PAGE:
NEW YORK (MarketWatch) â" U.S. stock futures pointed mildly higher Monday as investors geared up for an important earnings week and looked to extend last weekâs gains, which pushed the Dow Jones Industrial Average above 11,000.
âThis is an important kickoff week for earnings, and it is cast against a bullish technical background,â Marc Pado, U.S. market strategist at Cantor Fitzgerald, wrote in a note.
Futures for the Dow Jones Industrial Average /quotes/comstock/21b!f:dj\z10 (DJZ10 10,967, 0.00, 0.00%) Â rose 17 points to 10,964, while those for the S&P 500 /quotes/comstock/21m!f:sp\z10 (SPZ10 1,162, -0.50, -0.04%) Â gained 2 points to 1,162.6
Futures for the Nasdaq 100 /quotes/comstock/21m!f:nd\z10 (NDZ10 2,025, -0.25, -0.01%) Â added 3.75 points to 2,024.5.
Global Dowâ¢ Asia Markets | Europe Markets | Lat. Am. â¢ Canadian Markets | Israel Stocks | London â¢ U.S.: Market Snapshot | After Hours /conga/story/misc/international.html 103517
Looking to up the ante in the wireless market, Microsoft Corp. /quotes/comstock/15*!msft/quotes/nls/msft (MSFT 24.59, +0.02, +0.08%) Â is expected to release a new line of Windows Phone 7 smart phones.
The phones, which will initially be available only on AT&T Inc.âs /quotes/comstock/13*!t/quotes/nls/t (T 28.32, +0.10, +0.35%) Â network, are intended to compete against Apple Inc.âs /quotes/comstock/15*!aapl/quotes/nls/aapl (AAPL 295.36, +1.29, +0.44%) Â iPhone and Google Inc.âs /quotes/comstock/15*!goog/quotes/nls/goog (GOOG 538.84, +2.49, +0.46%) Â Android system.
Bond markets and federal offices in the U.S. are closed Monday for the Columbus Day holiday. No economic data are due for release.
Stocks rose Friday after disappointing nonfarm-payrolls data put the possibility of debt-buying by the Federal Reserve back in the spotlight. The Dow industrials /quotes/comstock/10w!i:dji/delayed (DJIA 11,010, +3.86, +0.04%) Â finished just above 11,000 Friday, the first close above that level since May 3. It gained 1.6% on the week.
âThe market is in a very bullish mood,â said Christian Tegllund Blaabjerg, chief equity strategist at Saxo Bank in Denmark. For the next two weeks, and until markets know for sure when and how the Fed will pump more cash into the economy, earnings will take precedence, he said.
Although no significant earnings are slated for Monday, Tuesday kicks off with chip manufacturer Intel Corp. /quotes/comstock/15*!intc/quotes/nls/intc (INTC 19.56, +0.04, +0.20%) , and Wednesday features J.P. Morgan Chase & Co. /quotes/comstock/13*!jpm/quotes/nls/jpm (JPM 39.73, +0.42, +1.07%) . GoogleÂ reports Thursday, and General Electric Co. /quotes/comstock/13*!ge/quotes/nls/ge (GE 16.96, -0.16, -0.93%) Â will announce results Friday.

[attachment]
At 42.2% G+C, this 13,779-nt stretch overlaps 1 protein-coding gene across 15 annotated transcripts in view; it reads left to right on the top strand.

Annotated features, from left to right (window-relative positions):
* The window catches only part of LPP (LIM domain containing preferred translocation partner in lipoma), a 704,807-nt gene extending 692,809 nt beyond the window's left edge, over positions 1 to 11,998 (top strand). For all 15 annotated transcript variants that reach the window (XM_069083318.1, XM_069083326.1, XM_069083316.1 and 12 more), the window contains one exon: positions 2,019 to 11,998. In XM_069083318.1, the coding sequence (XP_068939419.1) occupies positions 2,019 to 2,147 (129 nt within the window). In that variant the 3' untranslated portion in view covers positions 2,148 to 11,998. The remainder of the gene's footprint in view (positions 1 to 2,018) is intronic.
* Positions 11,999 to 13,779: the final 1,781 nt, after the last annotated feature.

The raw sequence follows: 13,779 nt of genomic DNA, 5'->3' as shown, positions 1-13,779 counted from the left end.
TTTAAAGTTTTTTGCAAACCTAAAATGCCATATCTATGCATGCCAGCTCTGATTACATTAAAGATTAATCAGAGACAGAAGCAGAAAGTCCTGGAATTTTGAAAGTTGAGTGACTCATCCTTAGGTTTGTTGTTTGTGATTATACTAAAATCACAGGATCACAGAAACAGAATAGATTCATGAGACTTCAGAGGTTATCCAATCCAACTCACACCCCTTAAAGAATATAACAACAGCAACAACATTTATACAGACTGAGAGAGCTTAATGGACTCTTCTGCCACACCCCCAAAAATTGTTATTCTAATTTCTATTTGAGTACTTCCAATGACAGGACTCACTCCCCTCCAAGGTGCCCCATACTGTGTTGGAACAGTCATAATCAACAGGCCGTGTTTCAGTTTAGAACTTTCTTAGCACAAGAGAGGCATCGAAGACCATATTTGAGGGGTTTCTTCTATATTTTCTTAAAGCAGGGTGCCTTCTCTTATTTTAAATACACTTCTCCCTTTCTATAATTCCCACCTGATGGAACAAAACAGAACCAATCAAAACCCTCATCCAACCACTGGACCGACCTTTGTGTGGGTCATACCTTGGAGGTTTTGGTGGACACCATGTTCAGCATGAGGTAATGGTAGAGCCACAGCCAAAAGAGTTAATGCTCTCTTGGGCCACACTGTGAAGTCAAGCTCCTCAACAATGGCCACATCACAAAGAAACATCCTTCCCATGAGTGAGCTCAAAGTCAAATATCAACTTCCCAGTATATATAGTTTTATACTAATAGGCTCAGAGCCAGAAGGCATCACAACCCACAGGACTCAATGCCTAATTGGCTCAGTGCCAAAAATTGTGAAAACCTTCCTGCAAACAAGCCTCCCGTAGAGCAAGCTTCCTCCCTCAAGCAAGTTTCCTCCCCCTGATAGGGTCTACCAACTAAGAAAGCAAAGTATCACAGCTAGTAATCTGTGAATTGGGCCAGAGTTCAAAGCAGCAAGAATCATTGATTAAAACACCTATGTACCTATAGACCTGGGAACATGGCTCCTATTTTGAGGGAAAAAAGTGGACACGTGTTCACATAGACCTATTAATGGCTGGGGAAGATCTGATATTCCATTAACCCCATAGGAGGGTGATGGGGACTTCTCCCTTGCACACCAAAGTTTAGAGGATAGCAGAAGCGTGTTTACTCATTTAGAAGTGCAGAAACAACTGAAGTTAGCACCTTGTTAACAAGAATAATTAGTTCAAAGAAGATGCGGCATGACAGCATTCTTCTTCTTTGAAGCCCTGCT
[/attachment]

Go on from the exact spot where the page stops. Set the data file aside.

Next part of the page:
On the basis of those four companiesâ reports, this week is âgoing to be massively important,â said Blaabjerg. âOn Friday, when we go home for the weekend, weâll be a lot more enlightened on what we should expect from 2011.â
Awaiting results from tech giants
Fall earnings reports will soon kick into high gear, says MarketWatch's Rex Crum. Intel sets the pace for the tech sector.
He expects a very strong earnings season. âThe benchmark for an average earnings season is two-thirds of the companies surprising to the upside. This season, weâre going to see 70% surprising on the upside,â he said. He sees the S&P 500 index hitting 1,170 by the end of this week and 1,200 by the end of earnings season, provided earnings are strong.
In Europe, markets saw broad-based gains, with financial stocks higher and autos also gaining on hopes of further stimulus by central banks. In Asia, resource stocks led Chinese markets higher, while miners lifted Australian stocks to a five-month high.
December gold futures fell $2 to $1,343.3 an ounce, while crude-oil futures slipped 11 cents to $82.55 a barrel.
The dollar was flat against the euro at $1.394, but touched a 15-year low against the yen Monday at Â¥81.40 before recovering.
The issue of countries using currencies as a policy weapon was a hot topic of discussion over the weekend during the International Monetary Fund meeting in Washington, which was attended by central bankers and finance ministers.
The IMFâs governing body said the fund should âdeepen its roleâ on currencies, but made no policy resolutions. See IMF moves to referee currency debate.
Barbara Kollmeyer is an editor for MarketWatch in Madrid. Kate Gibson is a reporter for MarketWatch, based in New York.Powered By iWebRSS.com